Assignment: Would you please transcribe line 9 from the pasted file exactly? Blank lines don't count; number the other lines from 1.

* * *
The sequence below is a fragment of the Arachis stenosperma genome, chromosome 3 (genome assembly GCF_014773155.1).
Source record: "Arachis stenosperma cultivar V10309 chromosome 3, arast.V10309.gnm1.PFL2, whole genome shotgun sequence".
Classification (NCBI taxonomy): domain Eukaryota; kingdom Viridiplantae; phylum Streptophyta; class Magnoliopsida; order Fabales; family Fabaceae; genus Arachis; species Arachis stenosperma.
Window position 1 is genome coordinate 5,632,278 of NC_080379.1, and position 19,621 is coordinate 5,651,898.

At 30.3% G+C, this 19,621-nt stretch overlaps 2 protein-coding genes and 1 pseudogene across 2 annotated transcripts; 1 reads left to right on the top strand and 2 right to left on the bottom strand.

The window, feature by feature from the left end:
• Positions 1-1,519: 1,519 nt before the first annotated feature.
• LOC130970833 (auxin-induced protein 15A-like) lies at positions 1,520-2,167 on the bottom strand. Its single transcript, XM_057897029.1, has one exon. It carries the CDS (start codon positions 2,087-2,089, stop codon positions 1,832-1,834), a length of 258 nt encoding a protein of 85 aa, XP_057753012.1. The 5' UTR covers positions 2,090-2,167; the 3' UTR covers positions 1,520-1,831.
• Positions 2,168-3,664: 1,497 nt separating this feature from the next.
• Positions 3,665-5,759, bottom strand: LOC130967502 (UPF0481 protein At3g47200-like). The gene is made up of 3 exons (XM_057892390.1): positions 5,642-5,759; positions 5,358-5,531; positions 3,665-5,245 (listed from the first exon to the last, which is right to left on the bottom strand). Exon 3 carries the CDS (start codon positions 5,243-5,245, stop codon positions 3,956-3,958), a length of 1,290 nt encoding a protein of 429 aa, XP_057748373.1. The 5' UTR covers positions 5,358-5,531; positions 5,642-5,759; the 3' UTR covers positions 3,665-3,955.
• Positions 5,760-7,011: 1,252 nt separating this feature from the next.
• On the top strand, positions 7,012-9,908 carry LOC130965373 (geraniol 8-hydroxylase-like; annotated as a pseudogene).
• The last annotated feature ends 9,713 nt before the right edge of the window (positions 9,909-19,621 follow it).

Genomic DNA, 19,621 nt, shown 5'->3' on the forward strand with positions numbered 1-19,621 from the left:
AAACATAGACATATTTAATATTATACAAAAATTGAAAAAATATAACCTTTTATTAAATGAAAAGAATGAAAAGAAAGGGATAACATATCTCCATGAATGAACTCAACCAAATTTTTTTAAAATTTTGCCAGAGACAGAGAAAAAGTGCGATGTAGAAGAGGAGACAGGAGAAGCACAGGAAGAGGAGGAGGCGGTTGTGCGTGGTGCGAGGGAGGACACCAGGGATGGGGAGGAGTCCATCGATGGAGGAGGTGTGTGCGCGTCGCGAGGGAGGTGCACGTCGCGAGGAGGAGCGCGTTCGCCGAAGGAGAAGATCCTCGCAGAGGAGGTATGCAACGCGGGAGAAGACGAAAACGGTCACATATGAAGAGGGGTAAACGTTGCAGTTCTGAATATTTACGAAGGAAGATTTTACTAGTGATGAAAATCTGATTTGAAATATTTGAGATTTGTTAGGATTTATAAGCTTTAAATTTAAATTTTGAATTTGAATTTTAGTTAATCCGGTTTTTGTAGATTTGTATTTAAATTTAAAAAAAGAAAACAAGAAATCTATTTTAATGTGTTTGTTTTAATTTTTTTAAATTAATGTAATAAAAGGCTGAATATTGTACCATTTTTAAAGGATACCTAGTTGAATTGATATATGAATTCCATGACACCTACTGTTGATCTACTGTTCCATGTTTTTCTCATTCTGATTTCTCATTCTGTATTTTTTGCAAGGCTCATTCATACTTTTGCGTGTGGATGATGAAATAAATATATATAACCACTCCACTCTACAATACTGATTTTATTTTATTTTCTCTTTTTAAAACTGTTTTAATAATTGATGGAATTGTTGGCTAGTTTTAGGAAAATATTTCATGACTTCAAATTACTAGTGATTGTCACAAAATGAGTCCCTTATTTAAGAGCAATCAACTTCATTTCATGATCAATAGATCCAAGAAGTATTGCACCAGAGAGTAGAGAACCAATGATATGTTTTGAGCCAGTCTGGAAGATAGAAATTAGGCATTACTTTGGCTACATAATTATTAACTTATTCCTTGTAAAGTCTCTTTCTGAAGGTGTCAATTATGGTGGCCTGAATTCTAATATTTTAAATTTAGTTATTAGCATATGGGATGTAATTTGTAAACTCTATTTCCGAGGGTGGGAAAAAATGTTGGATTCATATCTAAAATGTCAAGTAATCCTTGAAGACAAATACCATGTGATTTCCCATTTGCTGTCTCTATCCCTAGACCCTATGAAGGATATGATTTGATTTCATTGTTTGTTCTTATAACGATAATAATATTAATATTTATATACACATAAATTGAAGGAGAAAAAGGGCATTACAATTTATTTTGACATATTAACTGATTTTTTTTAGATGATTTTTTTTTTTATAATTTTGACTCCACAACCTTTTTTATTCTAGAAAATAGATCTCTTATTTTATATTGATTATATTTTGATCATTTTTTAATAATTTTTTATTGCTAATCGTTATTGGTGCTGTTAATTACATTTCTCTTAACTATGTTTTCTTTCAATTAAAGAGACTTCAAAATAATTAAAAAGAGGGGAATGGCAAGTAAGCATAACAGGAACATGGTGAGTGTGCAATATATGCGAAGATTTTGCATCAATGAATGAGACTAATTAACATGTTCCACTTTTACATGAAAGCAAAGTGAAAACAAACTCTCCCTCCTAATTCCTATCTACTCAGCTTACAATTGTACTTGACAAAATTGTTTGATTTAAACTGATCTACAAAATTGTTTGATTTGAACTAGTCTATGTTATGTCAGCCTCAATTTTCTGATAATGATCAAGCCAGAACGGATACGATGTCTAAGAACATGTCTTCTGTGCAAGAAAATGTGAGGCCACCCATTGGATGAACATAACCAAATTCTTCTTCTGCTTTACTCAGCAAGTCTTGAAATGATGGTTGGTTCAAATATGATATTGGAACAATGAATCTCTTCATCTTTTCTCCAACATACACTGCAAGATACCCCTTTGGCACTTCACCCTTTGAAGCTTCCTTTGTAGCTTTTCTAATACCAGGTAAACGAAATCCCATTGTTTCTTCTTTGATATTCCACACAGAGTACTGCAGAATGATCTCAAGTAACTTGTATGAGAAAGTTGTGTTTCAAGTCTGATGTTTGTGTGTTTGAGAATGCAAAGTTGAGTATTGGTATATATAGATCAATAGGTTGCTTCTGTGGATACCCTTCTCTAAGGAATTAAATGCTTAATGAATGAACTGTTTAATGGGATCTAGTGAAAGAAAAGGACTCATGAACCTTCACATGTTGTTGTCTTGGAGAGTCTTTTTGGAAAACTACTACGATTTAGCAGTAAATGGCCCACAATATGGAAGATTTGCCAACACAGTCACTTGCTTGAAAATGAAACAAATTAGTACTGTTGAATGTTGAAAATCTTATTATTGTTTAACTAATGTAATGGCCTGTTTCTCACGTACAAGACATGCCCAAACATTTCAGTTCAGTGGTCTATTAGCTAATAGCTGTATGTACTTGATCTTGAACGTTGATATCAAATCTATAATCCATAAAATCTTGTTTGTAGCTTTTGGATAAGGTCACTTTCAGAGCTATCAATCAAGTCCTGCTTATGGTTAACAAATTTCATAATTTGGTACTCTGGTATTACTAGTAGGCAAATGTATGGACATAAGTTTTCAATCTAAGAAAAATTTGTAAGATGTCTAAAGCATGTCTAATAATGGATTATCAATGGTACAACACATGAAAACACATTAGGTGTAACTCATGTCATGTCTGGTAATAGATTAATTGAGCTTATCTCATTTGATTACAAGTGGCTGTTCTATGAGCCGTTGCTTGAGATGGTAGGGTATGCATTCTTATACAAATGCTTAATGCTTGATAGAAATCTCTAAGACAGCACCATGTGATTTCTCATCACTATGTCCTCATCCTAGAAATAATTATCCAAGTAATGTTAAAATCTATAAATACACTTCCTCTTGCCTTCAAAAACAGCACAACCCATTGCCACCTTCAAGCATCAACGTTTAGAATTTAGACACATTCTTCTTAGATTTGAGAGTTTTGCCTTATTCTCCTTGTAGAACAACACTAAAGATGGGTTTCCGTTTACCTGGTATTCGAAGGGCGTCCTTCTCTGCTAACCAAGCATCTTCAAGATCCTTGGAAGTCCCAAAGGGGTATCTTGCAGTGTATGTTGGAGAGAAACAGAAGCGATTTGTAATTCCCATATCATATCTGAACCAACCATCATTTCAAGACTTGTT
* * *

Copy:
• Positions 2,168-3,664: 1,497 nt separating this feature from the next.